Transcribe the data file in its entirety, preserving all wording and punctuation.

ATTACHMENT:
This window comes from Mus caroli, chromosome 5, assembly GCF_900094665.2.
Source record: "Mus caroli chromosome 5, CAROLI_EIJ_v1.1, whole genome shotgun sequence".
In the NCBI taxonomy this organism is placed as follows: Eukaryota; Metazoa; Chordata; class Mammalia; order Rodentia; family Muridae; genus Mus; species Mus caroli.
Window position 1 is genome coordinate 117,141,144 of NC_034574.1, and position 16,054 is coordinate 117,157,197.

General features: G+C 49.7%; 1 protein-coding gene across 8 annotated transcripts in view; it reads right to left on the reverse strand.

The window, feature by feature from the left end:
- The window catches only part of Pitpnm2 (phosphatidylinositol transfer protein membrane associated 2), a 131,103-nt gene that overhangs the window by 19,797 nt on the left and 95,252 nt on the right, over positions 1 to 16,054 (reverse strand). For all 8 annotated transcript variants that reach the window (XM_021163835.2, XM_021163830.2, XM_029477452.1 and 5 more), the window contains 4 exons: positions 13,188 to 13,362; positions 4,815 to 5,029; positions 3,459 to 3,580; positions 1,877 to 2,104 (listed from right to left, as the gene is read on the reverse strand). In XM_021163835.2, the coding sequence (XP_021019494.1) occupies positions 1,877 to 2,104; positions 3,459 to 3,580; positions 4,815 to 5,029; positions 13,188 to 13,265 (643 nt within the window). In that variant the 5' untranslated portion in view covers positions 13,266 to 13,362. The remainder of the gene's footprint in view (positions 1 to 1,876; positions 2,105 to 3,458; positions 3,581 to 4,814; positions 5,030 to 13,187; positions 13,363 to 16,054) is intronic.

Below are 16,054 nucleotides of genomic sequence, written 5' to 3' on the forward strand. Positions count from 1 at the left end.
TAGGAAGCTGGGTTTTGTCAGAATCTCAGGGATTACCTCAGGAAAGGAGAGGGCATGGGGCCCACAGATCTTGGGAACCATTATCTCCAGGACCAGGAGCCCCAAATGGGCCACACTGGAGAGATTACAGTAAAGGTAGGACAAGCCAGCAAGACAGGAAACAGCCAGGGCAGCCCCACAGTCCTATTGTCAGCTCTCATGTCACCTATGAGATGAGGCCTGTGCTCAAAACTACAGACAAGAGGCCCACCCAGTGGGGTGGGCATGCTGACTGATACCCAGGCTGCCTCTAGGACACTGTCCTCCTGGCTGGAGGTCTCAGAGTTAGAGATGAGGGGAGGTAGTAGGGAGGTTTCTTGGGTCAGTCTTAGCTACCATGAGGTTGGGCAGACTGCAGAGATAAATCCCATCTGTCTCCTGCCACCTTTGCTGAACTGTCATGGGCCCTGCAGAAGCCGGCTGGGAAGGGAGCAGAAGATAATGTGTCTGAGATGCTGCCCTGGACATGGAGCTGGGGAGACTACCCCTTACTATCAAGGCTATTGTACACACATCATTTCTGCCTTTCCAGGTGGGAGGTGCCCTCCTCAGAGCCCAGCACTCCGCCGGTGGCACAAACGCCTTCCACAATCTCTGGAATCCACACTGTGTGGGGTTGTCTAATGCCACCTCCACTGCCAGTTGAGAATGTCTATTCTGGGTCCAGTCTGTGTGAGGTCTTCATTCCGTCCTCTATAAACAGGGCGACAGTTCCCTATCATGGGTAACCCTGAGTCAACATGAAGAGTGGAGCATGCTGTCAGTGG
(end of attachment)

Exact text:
This window comes from Mus caroli, chromosome 5, assembly GCF_900094665.2.
Source record: "Mus caroli chromosome 5, CAROLI_EIJ_v1.1, whole genome shotgun sequence".
In the NCBI taxonomy this organism is placed as follows: Eukaryota; Metazoa; Chordata; class Mammalia; order Rodentia; family Muridae; genus Mus; species Mus caroli.
Window position 1 is genome coordinate 117,141,144 of NC_034574.1, and position 16,054 is coordinate 117,157,197.

General features: G+C 49.7%; 1 protein-coding gene across 8 annotated transcripts in view; it reads right to left on the reverse strand.

The window, feature by feature from the left end:
- The window catches only part of Pitpnm2 (phosphatidylinositol transfer protein membrane associated 2), a 131,103-nt gene that overhangs the window by 19,797 nt on the left and 95,252 nt on the right, over positions 1 to 16,054 (reverse strand). For all 8 annotated transcript variants that reach the window (XM_021163835.2, XM_021163830.2, XM_029477452.1 and 5 more), the window contains 4 exons: positions 13,188 to 13,362; positions 4,815 to 5,029; positions 3,459 to 3,580; positions 1,877 to 2,104 (listed from right to left, as the gene is read on the reverse strand). In XM_021163835.2, the coding sequence (XP_021019494.1) occupies positions 1,877 to 2,104; positions 3,459 to 3,580; positions 4,815 to 5,029; positions 13,188 to 13,265 (643 nt within the window). In that variant the 5' untranslated portion in view covers positions 13,266 to 13,362. The remainder of the gene's footprint in view (positions 1 to 1,876; positions 2,105 to 3,458; positions 3,581 to 4,814; positions 5,030 to 13,187; positions 13,363 to 16,054) is intronic.

Below are 16,054 nucleotides of genomic sequence, written 5' to 3' on the forward strand. Positions count from 1 at the left end.
TAGGAAGCTGGGTTTTGTCAGAATCTCAGGGATTACCTCAGGAAAGGAGAGGGCATGGGGCCCACAGATCTTGGGAACCATTATCTCCAGGACCAGGAGCCCCAAATGGGCCACACTGGAGAGATTACAGTAAAGGTAGGACAAGCCAGCAAGACAGGAAACAGCCAGGGCAGCCCCACAGTCCTATTGTCAGCTCTCATGTCACCTATGAGATGAGGCCTGTGCTCAAAACTACAGACAAGAGGCCCACCCAGTGGGGTGGGCATGCTGACTGATACCCAGGCTGCCTCTAGGACACTGTCCTCCTGGCTGGAGGTCTCAGAGTTAGAGATGAGGGGAGGTAGTAGGGAGGTTTCTTGGGTCAGTCTTAGCTACCATGAGGTTGGGCAGACTGCAGAGATAAATCCCATCTGTCTCCTGCCACCTTTGCTGAACTGTCATGGGCCCTGCAGAAGCCGGCTGGGAAGGGAGCAGAAGATAATGTGTCTGAGATGCTGCCCTGGACATGGAGCTGGGGAGACTACCCCTTACTATCAAGGCTATTGTACACACATCATTTCTGCCTTTCCAGGTGGGAGGTGCCCTCCTCAGAGCCCAGCACTCCGCCGGTGGCACAAACGCCTTCCACAATCTCTGGAATCCACACTGTGTGGGGTTGTCTAATGCCACCTCCACTGCCAGTTGAGAATGTCTATTCTGGGTCCAGTCTGTGTGAGGTCTTCATTCCGTCCTCTATAAACAGGGCGACAGTTCCCTATCATGGGTAACCCTGAGTCAACATGAAGAGTGGAGCATGCTGTCAGTGG